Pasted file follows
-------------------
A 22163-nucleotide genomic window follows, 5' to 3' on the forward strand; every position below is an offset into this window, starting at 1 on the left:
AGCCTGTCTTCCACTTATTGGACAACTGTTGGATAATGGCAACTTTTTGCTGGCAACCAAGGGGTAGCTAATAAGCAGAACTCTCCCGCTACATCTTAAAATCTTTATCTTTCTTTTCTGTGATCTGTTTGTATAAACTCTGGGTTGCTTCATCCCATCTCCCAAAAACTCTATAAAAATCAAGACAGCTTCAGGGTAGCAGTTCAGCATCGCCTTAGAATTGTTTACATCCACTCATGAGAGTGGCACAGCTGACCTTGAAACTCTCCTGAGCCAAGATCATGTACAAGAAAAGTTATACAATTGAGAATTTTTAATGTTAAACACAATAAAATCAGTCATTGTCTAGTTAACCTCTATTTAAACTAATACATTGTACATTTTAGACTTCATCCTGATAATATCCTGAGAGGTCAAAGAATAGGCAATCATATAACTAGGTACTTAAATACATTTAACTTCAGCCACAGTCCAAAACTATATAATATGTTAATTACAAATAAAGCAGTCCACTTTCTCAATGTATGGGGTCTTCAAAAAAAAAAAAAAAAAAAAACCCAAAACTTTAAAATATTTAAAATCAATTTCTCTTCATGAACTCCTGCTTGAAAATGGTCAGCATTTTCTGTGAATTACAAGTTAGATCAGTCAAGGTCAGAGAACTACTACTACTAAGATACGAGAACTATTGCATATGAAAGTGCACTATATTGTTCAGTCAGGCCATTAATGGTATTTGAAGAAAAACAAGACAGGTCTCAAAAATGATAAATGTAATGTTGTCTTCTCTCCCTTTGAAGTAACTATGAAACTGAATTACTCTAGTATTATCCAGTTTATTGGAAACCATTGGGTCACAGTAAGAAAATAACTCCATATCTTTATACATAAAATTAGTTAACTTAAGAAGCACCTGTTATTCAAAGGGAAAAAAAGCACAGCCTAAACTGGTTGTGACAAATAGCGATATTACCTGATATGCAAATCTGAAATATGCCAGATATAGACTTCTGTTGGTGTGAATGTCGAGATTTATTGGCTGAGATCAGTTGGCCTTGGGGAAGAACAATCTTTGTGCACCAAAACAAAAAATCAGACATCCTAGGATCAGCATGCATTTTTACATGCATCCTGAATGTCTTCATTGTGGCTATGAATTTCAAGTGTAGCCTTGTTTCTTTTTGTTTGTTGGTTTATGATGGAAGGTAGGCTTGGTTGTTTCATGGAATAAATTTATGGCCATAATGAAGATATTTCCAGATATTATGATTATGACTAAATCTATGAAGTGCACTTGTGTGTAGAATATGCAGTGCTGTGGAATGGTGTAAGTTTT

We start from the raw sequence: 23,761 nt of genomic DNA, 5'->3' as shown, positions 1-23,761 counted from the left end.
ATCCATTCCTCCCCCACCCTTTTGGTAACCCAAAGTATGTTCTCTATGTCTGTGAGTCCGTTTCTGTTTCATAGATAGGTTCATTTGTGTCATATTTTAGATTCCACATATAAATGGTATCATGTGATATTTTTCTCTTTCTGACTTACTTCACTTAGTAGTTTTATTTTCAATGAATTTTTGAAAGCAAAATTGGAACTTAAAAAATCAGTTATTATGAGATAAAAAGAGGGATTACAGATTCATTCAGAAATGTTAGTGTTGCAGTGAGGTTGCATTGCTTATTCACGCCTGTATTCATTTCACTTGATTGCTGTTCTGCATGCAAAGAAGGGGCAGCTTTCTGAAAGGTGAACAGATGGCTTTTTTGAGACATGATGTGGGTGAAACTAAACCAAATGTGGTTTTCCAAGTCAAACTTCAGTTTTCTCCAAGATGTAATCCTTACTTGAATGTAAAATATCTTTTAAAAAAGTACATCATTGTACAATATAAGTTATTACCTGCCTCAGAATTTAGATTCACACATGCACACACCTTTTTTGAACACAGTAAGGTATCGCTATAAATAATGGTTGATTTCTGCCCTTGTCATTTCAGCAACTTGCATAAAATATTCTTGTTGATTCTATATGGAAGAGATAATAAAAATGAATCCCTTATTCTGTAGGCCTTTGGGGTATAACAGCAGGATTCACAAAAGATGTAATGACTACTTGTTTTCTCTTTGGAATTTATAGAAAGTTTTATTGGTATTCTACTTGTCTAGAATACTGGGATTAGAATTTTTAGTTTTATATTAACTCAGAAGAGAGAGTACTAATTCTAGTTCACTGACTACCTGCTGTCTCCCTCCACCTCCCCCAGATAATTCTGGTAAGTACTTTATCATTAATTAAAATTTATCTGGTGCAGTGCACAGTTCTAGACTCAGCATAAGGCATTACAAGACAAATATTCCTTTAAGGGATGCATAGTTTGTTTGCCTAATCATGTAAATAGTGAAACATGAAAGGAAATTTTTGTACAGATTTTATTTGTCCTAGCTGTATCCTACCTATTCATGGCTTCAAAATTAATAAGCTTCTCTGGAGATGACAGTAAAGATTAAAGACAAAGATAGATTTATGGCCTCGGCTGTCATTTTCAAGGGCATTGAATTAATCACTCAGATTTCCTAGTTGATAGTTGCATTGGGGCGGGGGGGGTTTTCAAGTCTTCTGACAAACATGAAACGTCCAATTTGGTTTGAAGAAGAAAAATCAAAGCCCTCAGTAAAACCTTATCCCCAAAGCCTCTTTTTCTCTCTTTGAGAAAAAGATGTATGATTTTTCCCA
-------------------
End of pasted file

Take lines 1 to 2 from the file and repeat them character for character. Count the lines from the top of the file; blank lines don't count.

A 22163-nucleotide genomic window follows, 5' to 3' on the forward strand; every position below is an offset into this window, starting at 1 on the left:
AGCCTGTCTTCCACTTATTGGACAACTGTTGGATAATGGCAACTTTTTGCTGGCAACCAAGGGGTAGCTAATAAGCAGAACTCTCCCGCTACATCTTAAAATCTTTATCTTTCTTTTCTGTGATCTGTTTGTATAAACTCTGGGTTGCTTCATCCCATCTCCCAAAAACTCTATAAAAATCAAGACAGCTTCAGGGTAGCAGTTCAGCATCGCCTTAGAATTGTTTACATCCACTCATGAGAGTGGCACAGCTGACCTTGAAACTCTCCTGAGCCAAGATCATGTACAAGAAAAGTTATACAATTGAGAATTTTTAATGTTAAACACAATAAAATCAGTCATTGTCTAGTTAACCTCTATTTAAACTAATACATTGTACATTTTAGACTTCATCCTGATAATATCCTGAGAGGTCAAAGAATAGGCAATCATATAACTAGGTACTTAAATACATTTAACTTCAGCCACAGTCCAAAACTATATAATATGTTAATTACAAATAAAGCAGTCCACTTTCTCAATGTATGGGGTCTTCAAAAAAAAAAAAAAAAAAAAACCCAAAACTTTAAAATATTTAAAATCAATTTCTCTTCATGAACTCCTGCTTGAAAATGGTCAGCATTTTCTGTGAATTACAAGTTAGATCAGTCAAGGTCAGAGAACTACTACTACTAAGATACGAGAACTATTGCATATGAAAGTGCACTATATTGTTCAGTCAGGCCATTAATGGTATTTGAAGAAAAACAAGACAGGTCTCAAAAATGATAAATGTAATGTTGTCTTCTCTCCCTTTGAAGTAACTATGAAACTGAATTACTCTAGTATTATCCAGTTTATTGGAAACCATTGGGTCACAGTAAGAAAATAACTCCATATCTTTATACATAAAATTAGTTAACTTAAGAAGCACCTGTTATTCAAAGGGAAAAAAAGCACAGCCTAAACTGGTTGTGACAAATAGCGATATTACCTGATATGCAAATCTGAAATATGCCAGATATAGACTTCTGTTGGTGTGAATGTCGAGATTTATTGGCTGAGATCAGTTGGCCTTGGGGAAGAACAATCTTTGTGCACCAAAACAAAAAATCAGACATCCTAGGATCAGCATGCATTTTTACATGCATCCTGAATGTCTTCATTGTGGCTATGAATTTCAAGTGTAGCCTTGTTTCTTTTTGTTTGTTGGTTTATGATGGAAGGTAGGCTTGGTTGTTTCATGGAATAAATTTATGGCCATAATGAAGATATTTCCAGATATTATGATTATGACTAAATCTATGAAGTGCACTTGTGTGTAGAATATGCAGTGCTGTGGAATGGTGTAAGTTTT